Without cut-and-cover, the only alternative is to mine the stations. Rome investigated the option of large-diameter TBMs on the Barcelona L9 model and found it infeasible, since the tunnels are so big they might themselves cause some building damage. Once the stations are mined from a small shaft, their costs explode. Second Avenue Subway built stations using the same method, and had similar per-station construction costs.
The good news
Mined station construction is in practically all cases not necessary. New Yorkers talk about the city’s high built-up density as a reason why costs are high. But in terms of actual stuff in the way of a tunnel, there’s less in New York than in Rome or Istanbul, which has even lower construction costs.
In fact, there is a line in Rome that is rather similar in urban geography to Second Avenue Subway: the Line B1 branch. It runs under a 27 meter wide street flanked by modern buildings that are about 9 stories tall above ground but also have underground parking, Italy having such a car culture that the middle class expects to own cars even in Rome. The cost: €527 million for 3.9 km, in 2010-15.
Moreover, the hard rock in New York should make it easier to build stations while maintaining building safety. Manhattan’s schist is brittle and therefore requires concrete lining, unlike the more uniform gneiss of Stockholm, famously forming natural arches that are pretty to look at from within the tunnels. However, it is still better soil for construction than the sand of Berlin’s U5 extension, to be opened next month, or the alluvial soil of Amsterdam.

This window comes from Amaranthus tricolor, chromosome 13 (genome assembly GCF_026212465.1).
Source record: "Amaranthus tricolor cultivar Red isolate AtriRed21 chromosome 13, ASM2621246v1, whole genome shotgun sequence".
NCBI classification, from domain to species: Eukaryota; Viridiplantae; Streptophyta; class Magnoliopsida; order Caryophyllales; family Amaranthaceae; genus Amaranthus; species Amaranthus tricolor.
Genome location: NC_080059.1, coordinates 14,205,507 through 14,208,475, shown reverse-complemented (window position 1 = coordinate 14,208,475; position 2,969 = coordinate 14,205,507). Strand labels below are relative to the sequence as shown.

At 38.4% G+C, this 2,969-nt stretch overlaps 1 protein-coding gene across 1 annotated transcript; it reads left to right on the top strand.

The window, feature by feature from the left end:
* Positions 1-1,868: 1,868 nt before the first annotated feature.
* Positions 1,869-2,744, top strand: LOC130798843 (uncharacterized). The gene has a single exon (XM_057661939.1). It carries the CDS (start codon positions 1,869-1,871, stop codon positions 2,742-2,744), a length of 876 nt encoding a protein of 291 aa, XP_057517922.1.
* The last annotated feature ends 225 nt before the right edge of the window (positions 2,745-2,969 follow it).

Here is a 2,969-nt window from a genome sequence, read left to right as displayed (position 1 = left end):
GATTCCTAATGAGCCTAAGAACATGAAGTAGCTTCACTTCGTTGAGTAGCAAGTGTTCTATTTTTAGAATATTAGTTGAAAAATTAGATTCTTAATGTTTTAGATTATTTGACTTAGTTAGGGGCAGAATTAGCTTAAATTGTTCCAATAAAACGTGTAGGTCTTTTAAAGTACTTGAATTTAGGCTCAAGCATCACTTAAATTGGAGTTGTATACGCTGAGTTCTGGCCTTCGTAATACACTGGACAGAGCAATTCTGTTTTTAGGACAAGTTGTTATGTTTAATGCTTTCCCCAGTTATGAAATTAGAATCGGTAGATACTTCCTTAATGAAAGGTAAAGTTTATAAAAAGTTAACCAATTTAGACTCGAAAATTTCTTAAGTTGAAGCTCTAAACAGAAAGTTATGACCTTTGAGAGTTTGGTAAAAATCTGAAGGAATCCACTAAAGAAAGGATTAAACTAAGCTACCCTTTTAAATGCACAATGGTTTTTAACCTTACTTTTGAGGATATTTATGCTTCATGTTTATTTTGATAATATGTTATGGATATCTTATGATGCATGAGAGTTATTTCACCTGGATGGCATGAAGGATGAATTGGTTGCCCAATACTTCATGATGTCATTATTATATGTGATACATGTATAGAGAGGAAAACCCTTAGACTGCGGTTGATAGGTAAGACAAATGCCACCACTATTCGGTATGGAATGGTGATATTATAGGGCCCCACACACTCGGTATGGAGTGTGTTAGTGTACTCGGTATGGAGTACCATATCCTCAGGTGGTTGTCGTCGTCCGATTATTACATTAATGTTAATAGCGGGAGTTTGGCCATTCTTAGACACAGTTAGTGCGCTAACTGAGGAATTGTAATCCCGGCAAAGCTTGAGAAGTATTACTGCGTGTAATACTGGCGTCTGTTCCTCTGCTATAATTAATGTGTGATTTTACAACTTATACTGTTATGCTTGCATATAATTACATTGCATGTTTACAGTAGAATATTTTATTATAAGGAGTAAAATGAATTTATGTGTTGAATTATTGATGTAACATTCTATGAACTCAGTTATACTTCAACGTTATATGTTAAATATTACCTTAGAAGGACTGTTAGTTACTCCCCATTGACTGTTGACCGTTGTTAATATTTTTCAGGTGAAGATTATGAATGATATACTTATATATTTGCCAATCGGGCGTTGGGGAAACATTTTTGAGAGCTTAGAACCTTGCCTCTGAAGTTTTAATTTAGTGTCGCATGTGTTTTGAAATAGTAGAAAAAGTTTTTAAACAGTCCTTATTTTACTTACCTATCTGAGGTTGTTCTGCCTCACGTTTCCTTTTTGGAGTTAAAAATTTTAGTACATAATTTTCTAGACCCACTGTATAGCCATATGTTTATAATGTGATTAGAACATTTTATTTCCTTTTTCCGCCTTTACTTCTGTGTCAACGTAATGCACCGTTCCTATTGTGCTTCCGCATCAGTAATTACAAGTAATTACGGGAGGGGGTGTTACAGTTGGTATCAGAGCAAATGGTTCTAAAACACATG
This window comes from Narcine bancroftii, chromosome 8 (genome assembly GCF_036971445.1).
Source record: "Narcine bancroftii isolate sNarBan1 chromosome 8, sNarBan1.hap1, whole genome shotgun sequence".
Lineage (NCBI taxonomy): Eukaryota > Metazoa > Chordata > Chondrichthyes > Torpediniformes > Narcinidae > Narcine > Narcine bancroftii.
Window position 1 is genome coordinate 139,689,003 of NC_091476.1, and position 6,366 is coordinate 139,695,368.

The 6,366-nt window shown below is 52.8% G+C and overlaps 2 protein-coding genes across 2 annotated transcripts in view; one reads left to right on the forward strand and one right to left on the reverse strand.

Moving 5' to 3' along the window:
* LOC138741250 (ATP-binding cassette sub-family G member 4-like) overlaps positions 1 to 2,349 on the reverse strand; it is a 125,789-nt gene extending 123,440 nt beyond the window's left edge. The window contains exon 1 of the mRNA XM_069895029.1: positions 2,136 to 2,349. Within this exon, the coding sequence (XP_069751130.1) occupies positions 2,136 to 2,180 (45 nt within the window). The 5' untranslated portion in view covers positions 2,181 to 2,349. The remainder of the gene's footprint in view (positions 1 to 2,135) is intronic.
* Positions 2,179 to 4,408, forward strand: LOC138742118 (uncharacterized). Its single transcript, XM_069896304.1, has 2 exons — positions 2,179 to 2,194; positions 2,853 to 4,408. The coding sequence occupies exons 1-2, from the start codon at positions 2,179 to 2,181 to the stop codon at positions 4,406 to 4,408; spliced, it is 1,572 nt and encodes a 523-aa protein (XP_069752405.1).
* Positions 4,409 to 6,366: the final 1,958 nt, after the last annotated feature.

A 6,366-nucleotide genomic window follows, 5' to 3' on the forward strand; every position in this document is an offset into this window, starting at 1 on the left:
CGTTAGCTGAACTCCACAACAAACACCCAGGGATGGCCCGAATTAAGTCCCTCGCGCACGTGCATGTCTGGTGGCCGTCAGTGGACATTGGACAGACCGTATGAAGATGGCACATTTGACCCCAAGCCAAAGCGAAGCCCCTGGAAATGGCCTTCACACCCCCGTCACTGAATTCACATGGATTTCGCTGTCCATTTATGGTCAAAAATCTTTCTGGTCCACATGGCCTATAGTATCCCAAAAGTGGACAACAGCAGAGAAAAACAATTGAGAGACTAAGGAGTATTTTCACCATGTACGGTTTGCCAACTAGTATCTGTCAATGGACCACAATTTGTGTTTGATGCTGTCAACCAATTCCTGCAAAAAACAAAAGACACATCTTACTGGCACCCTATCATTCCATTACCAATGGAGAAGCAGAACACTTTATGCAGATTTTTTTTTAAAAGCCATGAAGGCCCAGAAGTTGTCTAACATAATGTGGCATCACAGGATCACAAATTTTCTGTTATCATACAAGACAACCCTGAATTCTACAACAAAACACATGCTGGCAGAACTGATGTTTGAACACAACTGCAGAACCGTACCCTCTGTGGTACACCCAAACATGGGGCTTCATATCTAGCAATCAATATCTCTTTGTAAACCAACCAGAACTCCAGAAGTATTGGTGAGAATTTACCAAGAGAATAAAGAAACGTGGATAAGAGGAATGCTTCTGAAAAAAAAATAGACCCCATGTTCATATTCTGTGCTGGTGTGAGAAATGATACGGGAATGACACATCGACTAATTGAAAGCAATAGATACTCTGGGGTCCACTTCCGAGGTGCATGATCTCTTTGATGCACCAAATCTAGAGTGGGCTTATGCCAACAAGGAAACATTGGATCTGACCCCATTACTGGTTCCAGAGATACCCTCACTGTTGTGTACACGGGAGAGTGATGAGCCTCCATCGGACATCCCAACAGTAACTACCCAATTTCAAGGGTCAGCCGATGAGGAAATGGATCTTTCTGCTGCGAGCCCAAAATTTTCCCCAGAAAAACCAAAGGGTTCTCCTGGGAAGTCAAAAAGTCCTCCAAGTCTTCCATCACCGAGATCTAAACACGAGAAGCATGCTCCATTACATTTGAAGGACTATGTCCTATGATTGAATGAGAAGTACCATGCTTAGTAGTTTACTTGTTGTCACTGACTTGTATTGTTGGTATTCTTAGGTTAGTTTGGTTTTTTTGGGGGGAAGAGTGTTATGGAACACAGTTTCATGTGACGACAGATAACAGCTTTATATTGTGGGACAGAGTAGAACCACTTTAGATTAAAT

The explanation Marco gives concerning station construction is physical and not institutional. This means it should transplant well into another setting – which it does!
In Berlin, the city-center U5 extension, including U55, is in today’s money around €240 million/km. The stations look like cut-and-cover to me, and if they’re not then it comes from severe NIMBYism since the line goes under the very wide Unter den Linden, but one of the stations is basically under the river and another is under U6 and involves moving the U6 station, and the sandy soil is genuinely bad to tunnel through. Suburban extensions in Berlin, with easy cut-and-cover stations, are consistently in the €100-150 million/km range, which is barely higher than the non-Forum Italian range. So Berlin looks fine, and just needs to invest resources into U- and S-Bahn extensions and not into extending the A 100 motorway.
Can New York have what Italy has?
Almost certainly! Second Avenue is not an old or narrow street by Italian standards. Nor are any of the other streets slated for subway construction in New York, such as Nostrand, Utica, and even 125th. Importing construction techniques from Italy and Germany should be feasible. There may be problems with local politics – New Yorkers absolutely hate admitting that another city may be better than theirs in any way, and this makes learning harder. But it is not impossible, and so far there do not seem to be any physical or economic obstacles to doing so.
Matt Yglesias has a blog post called Make Blue America Great Again, about governance in rich liberal states like New York and California. He talks about various good government issues, and he pays a lot of attention specifically to TransitMatters and our Regional Rail project for the Boston region, so I feel obliged to comment more on this.
The basic point Matt makes is that the quality of governance in rich liberal American states is poor, and as a result, people do not associate them with wealth very consistently. He brings up examples about the quality of schools and health care, but his main focus is land use and transportation: the transportation infrastructure built in New York, California, etc. is expensive and not of high quality, and tight zoning regulations choke housing production.
That said, I think there’s a really important screwup in those states and cities that Matt misses: the problem isn’t (just) high costs, but mostly total unwillingness to do anything. Do-nothing leaders like Charlie Baker, Andrew Cuomo, Gavin Newsom, and Bill de Blasio aren’t particularly interested in optimizing for costs, even the first two, who project an image of moderation and reason.